So I have been mulling the following question over in my head for awhile now, and want to see if anyone else might have any ideas.

Begin with $M$ a manifold and suppose that $M$ has an antipodal map $\alpha:M\rightarrow M$, i.e. $\forall m\in M$ one has:

$\alpha(m)\neq m$

$\alpha(\alpha(m)) = m$

Let $A^n$ be the usual antipodal map on $S^n$: $A^n(s) = -s$. What I am wondering is if there is always an embedding $e:M\hookrightarrow S^n$ (for some $n$, not necessarily of minimal dimension), such that $e\circ\alpha = A^n|_{e(M)}$, that is that the antipodal map on the submanifold extends to the entire sphere.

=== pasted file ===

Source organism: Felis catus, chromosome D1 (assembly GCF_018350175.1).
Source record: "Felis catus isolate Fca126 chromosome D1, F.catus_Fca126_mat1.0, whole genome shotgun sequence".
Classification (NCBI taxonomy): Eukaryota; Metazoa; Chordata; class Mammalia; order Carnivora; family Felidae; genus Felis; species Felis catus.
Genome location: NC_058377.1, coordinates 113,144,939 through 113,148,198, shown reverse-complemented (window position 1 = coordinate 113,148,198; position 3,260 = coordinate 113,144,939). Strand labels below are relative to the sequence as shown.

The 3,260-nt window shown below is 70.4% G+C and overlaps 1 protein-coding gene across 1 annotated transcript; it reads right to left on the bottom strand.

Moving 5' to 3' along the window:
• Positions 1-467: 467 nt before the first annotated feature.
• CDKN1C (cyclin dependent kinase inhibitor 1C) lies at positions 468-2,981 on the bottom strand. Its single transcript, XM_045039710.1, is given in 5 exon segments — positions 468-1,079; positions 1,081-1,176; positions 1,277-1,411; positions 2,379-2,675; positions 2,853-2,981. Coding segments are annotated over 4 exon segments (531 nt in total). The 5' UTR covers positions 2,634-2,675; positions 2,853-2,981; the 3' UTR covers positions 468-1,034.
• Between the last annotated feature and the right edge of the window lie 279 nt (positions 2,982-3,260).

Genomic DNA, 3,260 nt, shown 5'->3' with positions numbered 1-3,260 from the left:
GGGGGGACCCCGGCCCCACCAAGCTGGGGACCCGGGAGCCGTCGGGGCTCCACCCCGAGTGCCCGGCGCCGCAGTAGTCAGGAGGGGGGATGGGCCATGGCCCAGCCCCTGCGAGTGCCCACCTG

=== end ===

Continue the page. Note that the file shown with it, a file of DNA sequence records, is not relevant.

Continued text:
One thing I suspect may be true is that when $M$ has more than one class of antipodal map, the necessary dimension of the sphere may depend on which class of maps I start with.

As an example, if I start with $M = \mathbb{T}^2$ with coordinates $(\theta,\phi)$, then I can easily define two classes of antipodal maps:

$\alpha_1(\theta,\phi) = (\theta+\pi,\phi)$

$\alpha_2(\theta,\phi) = (\theta+\pi,\phi+\pi)$

I have been able to convince myself with mental pictures that I can embed $\mathbb{T}^2$ into $S^3$ such that $\alpha_2$ coincides with $A^3$ (although I could even be mistaken about this), but I cannot convince myself that there is an embedding such that $\alpha_1$ coincides with $A^3$, so perhaps for this class of antipodal map, one must embed in a higher dimensional sphere.

Anyone have any insights or know of any results in this direction?